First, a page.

Using Custom Objects for Fun and Profit

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ConfigMgr

Custom objects were one of those things I never really saw the point of when I read about them. It wasn’t until I actually messed around with them that I really understood their uses. Custom objects are especially good for generating reports that pull data from multiple sources.  For example, let’s say your manager has requested a report of all the computers in your Accounting department. He wants to know their hostname, their IP Address, their Make/Model, and their Serial Number.  Now, there’s no built in function or class (that I know of) that will return all of those pieces of information, so we’ll have to pull from multiple data sets.  For this example, we’re going to need Active Directory, the Win32_BIOS class, and the Win32_ComputerSystem class. For the sake of argument, let’s say we’ll also need the Get-CompOU script from the previous post and the hostname of a computer in the Accounting department’s OU to get started.
An example asset report script can be downloaded here:
https://goo.gl/5bB03A

Step 1: Generate a list of all the computers needed for this report
$allComps = Get-ADComputer -SearchBase (Get-CompOU AccountingPC1) -filter * -properties * 

This gives us an array of all the computer objects hosted in the same OU as the Accounting PC we started with. We can get the hostname and IP information just from these objects, but we need more.

Step 2: Enumerate all the computer objects and start data mining
ForEach ($comp in $allComps)
{
        $SWMI = Get-WmiObject -ComputerName $comp.Name -class Win32_ComputerSystem
$BWMI = Get-WmiObject -ComputerName $comp.name -class Win32_BIOS

We’re not quite done with the loop yet, but this shows how we’re invoking the WMI classes needed for each computer.  Step 3 takes place within the same loop.

Step 3: Create the custom object to hold our required data
$object = New-Object -TypeName PSObject
$object | Add-Member -MemberType NoteProperty -Name “Hostname” -Value $comp.Name
$object | Add-Member -MemberType NoteProperty -Name “DNSName” -Value $comp.DNSHostName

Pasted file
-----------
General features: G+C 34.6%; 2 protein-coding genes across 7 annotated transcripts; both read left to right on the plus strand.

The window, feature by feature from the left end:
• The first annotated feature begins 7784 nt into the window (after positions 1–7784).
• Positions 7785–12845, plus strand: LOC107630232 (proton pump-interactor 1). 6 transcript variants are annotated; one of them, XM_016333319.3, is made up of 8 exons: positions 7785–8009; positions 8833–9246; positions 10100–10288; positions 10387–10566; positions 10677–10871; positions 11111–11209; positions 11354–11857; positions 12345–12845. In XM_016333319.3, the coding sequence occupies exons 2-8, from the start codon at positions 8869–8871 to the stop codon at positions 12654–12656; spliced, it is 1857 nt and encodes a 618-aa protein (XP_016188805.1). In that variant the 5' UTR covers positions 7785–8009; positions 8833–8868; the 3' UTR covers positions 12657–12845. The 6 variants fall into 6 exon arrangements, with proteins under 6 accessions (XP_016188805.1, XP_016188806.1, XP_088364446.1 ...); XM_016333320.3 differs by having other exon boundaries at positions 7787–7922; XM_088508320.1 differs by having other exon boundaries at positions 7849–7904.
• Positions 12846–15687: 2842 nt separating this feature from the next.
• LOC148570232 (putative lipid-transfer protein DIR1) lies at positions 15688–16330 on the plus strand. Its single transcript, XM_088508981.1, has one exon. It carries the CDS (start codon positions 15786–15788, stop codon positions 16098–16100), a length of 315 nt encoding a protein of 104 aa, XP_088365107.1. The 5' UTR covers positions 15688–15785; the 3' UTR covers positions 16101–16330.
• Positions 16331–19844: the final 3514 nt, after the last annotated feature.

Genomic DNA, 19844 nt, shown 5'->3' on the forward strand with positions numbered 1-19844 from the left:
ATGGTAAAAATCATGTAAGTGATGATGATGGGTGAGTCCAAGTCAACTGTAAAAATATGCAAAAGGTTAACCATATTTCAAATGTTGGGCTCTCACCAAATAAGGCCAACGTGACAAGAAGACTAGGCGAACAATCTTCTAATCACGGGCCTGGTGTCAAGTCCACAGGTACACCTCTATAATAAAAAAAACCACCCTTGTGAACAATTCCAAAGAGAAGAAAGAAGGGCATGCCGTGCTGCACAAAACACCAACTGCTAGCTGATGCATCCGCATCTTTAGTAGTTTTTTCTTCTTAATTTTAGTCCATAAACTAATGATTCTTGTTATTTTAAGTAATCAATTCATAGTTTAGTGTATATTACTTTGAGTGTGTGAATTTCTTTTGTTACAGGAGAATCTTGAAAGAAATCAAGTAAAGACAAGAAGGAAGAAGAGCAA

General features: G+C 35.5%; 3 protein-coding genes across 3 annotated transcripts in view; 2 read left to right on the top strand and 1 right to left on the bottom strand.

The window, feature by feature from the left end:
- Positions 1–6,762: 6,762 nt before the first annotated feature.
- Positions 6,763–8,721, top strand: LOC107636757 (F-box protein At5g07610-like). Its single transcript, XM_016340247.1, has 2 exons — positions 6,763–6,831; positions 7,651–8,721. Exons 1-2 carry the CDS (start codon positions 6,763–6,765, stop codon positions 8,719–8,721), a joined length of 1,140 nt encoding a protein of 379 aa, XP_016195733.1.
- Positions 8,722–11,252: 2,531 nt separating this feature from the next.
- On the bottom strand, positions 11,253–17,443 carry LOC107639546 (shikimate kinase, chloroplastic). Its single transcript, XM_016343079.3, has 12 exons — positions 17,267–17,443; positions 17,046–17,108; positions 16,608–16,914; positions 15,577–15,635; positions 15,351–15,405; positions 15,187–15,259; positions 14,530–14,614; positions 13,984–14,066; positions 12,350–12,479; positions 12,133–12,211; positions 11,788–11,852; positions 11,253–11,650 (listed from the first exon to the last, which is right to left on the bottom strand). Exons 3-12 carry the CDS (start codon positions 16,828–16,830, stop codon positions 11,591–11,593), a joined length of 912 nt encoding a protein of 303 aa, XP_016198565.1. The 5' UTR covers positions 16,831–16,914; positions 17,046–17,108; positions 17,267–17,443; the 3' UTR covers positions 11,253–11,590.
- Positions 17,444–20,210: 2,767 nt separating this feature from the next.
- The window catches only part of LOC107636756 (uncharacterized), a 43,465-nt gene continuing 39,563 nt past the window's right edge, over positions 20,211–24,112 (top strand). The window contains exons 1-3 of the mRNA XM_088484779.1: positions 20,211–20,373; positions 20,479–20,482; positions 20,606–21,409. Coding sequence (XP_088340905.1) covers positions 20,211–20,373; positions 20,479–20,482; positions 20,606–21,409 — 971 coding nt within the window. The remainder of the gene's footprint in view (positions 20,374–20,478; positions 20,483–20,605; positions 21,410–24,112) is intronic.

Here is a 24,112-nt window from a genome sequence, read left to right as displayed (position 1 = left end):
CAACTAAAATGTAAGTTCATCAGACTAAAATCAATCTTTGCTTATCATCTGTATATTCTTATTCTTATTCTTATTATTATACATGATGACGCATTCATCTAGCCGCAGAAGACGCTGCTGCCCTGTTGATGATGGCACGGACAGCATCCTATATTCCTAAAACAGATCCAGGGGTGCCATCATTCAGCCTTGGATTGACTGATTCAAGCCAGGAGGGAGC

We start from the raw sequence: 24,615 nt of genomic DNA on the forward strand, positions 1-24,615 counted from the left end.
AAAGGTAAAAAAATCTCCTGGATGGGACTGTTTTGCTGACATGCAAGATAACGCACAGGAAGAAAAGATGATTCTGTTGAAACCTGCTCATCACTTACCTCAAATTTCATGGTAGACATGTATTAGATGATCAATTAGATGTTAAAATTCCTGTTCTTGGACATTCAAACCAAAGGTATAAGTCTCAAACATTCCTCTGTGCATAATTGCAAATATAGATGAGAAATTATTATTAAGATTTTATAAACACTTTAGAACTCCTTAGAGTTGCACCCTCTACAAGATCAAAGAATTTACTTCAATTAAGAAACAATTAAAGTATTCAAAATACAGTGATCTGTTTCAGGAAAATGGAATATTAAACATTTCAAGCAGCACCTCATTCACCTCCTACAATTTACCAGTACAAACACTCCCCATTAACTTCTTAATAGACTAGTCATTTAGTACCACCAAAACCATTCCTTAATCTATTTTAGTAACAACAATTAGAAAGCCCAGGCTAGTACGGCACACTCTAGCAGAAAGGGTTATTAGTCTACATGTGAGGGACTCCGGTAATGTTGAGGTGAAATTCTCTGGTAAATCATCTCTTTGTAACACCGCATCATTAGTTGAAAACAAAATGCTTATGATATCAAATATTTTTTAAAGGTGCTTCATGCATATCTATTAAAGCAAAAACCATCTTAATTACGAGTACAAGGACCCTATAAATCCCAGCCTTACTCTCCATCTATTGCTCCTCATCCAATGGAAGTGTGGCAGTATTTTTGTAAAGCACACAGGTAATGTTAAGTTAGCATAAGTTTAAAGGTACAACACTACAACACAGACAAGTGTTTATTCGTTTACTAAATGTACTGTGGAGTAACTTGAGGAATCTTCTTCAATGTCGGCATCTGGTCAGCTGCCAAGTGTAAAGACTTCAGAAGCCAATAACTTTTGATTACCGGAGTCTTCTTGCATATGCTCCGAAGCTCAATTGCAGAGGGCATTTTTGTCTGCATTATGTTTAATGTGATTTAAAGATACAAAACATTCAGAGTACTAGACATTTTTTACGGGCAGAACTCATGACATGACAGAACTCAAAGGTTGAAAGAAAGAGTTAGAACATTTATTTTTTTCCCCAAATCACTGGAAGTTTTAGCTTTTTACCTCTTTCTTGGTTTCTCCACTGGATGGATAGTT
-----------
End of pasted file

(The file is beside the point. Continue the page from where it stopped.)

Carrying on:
$object | Add-Member -MemberType NoteProperty -Name “Serial” -Value $BWMI.SerialNumber
$object | Add-Member -MemberType NoteProperty -Name “IPAddress” -Value $comp.IPV4Address 
 
$object | Add-Member -MemberType NoteProperty -Name “Make” -Value $SWMI.Manufacturer
$object | Add-Member -MemberType NoteProperty -Name “Model” -Value $SWMI.Model 

$allObj += $object
 }
 This one is pretty straight forward. It’s a lot of text just to say that you’re adding properties to an item you created, assigning those properties values based on multiple classes created in Step 2, and then adding that object to an array of objects.  You can type $allObj = @() at the beginning of your script, but it isn’t required.

Step 4: Profit
At this point, we can dump our report out to a CSV, or we can just output to the screen.  Typing $allObj will just output to the screen, but if we want to make a report our management will be proud of:
$allObj | export-csv -path C:usersAdminDocumentsAssetReport.csv -NoTypeInformation

And we’re done!  Now, if you’re working in an environment with SCCM or other management software, these reports might be more easily generated by querying that database. However, this will give you up to the minute accuracy as the WMI queries are done live.  If there’s anything you want to see, leave me a comment, and I’ll add that to my next post.

ALSO CHECK : A quick (and useful) PowerShell script

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